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Take the Long View

When meeting with potential clients about their accounts one of the main frustrations they communicate is during down markets their previous advisor would state something to the effect of “trust me, we need to hold our positions. now is not the time to sell.” Generically I can’t argue with the advice but giving that advice without context leaves a lot to be desired, isn’t reassuring and can be counterproductive.

So, what is the best way to handle a week like we are having this week where the S & P 500 has closed down over 3% a couple of days. Quite simply, Take the Long View and focus on the things you can control, which are your savings rate and how you react to market events.

In 2014 Ben Carlson wrote a piece that has proven to be evergreen. He introduces us to an investor who he calls the worst market timer named Bob.


Here are a couple of key points of this story:
1. Bob was a diligent saver who started working at 22.

        • His commitment was to save 2k/year through the 70s, 4k/year through the 80s, 6k/year through the                 90s, then 8k/year until retirement.

2. Here are the rest of the details of the story from Ben
“He started out by saving the $2,000 a year in his bank account until he had $6,000 to invest by the end of 1972.
The market dropped nearly 50% in 1973-74 so Bob basically put his money in at the peak of the market right before a crash.
Yet he did have one saving grace. Once he was in the market, he never sold his fund shares. He held on for dear life because he was too nervous about being wrong on both his sell decisions too.

Remember this decision because it’s a big one.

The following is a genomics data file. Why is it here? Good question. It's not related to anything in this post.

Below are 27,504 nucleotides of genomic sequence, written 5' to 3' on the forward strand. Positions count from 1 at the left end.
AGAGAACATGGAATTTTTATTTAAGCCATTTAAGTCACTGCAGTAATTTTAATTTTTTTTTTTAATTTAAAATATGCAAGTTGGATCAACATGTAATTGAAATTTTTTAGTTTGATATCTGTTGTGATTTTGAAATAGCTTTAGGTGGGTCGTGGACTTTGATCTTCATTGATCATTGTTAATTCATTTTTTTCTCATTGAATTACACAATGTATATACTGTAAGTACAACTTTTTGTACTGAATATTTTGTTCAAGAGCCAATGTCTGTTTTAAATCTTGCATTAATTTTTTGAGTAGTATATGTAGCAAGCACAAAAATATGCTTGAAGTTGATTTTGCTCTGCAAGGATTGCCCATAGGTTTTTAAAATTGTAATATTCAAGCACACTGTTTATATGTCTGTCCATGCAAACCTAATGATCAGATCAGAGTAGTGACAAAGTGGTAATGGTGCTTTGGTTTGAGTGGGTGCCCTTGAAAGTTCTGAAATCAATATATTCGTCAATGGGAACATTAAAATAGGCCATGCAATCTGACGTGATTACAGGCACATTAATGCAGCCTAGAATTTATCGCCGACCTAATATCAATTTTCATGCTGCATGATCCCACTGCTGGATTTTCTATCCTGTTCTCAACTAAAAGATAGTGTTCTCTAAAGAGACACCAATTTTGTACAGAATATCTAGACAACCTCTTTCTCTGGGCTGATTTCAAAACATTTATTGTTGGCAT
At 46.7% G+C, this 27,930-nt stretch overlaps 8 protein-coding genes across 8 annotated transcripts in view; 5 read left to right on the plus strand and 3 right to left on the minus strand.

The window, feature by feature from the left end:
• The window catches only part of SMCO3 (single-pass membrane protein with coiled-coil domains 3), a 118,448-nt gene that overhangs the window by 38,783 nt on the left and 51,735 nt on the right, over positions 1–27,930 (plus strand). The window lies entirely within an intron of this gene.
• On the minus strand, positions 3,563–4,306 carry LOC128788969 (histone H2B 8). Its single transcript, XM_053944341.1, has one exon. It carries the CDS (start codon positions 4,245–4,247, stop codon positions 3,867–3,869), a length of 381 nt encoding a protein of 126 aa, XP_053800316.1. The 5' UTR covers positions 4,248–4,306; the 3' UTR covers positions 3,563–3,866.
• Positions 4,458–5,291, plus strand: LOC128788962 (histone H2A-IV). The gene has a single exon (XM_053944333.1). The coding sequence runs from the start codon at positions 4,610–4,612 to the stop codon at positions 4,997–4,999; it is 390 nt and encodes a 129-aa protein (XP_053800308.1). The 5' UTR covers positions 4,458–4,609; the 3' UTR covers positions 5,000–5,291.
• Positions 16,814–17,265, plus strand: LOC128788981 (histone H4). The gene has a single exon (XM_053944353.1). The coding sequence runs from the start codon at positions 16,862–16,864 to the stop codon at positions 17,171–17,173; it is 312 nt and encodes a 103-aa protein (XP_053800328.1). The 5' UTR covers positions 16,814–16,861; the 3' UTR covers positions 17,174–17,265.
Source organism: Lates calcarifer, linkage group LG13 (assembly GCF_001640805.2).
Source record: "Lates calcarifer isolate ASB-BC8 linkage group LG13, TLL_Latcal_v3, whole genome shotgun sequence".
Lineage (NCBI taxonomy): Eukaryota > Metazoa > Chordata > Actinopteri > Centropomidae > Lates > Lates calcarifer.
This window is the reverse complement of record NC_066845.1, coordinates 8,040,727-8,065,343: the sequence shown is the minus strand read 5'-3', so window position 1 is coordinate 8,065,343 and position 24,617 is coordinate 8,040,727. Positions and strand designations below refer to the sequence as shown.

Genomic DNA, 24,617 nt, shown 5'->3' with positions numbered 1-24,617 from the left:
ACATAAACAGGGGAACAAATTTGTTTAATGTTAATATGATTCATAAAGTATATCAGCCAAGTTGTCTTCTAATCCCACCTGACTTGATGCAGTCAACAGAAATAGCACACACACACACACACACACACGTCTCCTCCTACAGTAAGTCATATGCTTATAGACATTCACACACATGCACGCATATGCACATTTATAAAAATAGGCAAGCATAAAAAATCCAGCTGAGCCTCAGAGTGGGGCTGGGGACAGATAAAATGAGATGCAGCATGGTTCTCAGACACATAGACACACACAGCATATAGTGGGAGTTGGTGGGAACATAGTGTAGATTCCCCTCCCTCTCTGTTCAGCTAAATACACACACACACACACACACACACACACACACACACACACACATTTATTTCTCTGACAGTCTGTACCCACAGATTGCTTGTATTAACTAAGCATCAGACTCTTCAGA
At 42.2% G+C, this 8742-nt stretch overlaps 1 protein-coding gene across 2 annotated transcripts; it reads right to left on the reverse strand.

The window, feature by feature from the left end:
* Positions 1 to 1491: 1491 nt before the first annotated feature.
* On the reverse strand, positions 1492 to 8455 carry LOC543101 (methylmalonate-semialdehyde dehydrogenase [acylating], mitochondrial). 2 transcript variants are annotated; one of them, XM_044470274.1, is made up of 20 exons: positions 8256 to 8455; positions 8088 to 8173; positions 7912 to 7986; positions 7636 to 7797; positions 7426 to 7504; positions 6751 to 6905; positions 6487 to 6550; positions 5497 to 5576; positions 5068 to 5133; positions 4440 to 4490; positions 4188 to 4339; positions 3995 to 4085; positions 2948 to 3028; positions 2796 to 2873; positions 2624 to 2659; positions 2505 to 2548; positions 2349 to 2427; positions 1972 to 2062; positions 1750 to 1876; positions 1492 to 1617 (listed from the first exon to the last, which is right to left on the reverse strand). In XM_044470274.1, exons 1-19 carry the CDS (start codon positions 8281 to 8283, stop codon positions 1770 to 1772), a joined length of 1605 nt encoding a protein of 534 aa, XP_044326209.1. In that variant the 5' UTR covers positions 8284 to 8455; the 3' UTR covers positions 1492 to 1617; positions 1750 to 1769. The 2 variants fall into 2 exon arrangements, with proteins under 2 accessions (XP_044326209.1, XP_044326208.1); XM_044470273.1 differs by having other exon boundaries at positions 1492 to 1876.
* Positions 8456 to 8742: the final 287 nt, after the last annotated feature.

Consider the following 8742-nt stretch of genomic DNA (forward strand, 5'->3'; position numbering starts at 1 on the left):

Bob didn’t feel comfortable about investing again until August of 1987 after another huge bull market. After 15 years of saving he had $46,000 to put to work. Again he put it in an S&P 500 index fund and again he invested at a market peak just before a crash.

This time the market lost more than 30% in short order right after Bob bought his index shares.

Timing wasn’t on Bob’s side so he continued to keep his money invested as he did before.

After the 1987 crash, Bob didn’t feel right about putting his future savings back into stocks until the tech bubble really ramped up at the end of 1999. He had another $68,000 of savings to put to work. This time his purchase at the end of December in 1999 was just before a 50%+ downturn that lasted until 2002.

This buy decision left Bob with some more scars but he decided to make one more big purchase with his savings before he retired.

The final investment was made in October of 2007 when he invested $64,000 which he had been saving since 2000. He rounded out his string of horrific market timing calls by buying right before another 50%+ crash from the credit blow-up.”

3.  Over Bob’s investing Career he invested $184,000 and allocated it completely in a S&P 500 Index Fund. This is not a recommendation to only invest in the S&P index fund but simply an illustration.

So, what can we learn from Bob. As stated above Bob was a diligent saver and perhaps more important than when he bought his shares is that he kept disciplined during volatile markets and didn’t sell and kept saving.

I am a visual person, so I enjoyed Nick Maggiuli’s chart from Ritholtz Wealth Management that shows Bob’s progression.

So, to recap, buy and hold for most investors is the appropriate strategy. During weeks like this the strategy and the discipline necessary are tested.

Have a great weekend and TAKE THE LONG VIEW!

If you have any questions or are concerned by the events of this week or any week do not hesitate to reach out.



Investing involves risk, even the potential loss of capital.

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